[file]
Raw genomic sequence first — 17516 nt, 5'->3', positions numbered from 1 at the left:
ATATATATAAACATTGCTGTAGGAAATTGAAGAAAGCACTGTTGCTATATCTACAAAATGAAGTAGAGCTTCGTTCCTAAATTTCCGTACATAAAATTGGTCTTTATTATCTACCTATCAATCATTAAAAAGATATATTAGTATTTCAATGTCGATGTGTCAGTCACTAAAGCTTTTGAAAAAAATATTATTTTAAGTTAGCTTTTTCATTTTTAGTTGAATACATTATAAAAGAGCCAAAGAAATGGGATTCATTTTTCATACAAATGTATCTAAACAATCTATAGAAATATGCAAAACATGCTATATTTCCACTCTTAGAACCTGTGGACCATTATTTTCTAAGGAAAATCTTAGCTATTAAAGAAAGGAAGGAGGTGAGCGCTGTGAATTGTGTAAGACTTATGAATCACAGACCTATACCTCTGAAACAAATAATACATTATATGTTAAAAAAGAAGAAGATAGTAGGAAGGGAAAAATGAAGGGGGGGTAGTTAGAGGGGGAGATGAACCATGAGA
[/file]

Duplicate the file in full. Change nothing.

Raw genomic sequence first — 17516 nt, 5'->3', positions numbered from 1 at the left:
ATATATATAAACATTGCTGTAGGAAATTGAAGAAAGCACTGTTGCTATATCTACAAAATGAAGTAGAGCTTCGTTCCTAAATTTCCGTACATAAAATTGGTCTTTATTATCTACCTATCAATCATTAAAAAGATATATTAGTATTTCAATGTCGATGTGTCAGTCACTAAAGCTTTTGAAAAAAATATTATTTTAAGTTAGCTTTTTCATTTTTAGTTGAATACATTATAAAAGAGCCAAAGAAATGGGATTCATTTTTCATACAAATGTATCTAAACAATCTATAGAAATATGCAAAACATGCTATATTTCCACTCTTAGAACCTGTGGACCATTATTTTCTAAGGAAAATCTTAGCTATTAAAGAAAGGAAGGAGGTGAGCGCTGTGAATTGTGTAAGACTTATGAATCACAGACCTATACCTCTGAAACAAATAATACATTATATGTTAAAAAAGAAGAAGATAGTAGGAAGGGAAAAATGAAGGGGGGGTAGTTAGAGGGGGAGATGAACCATGAGA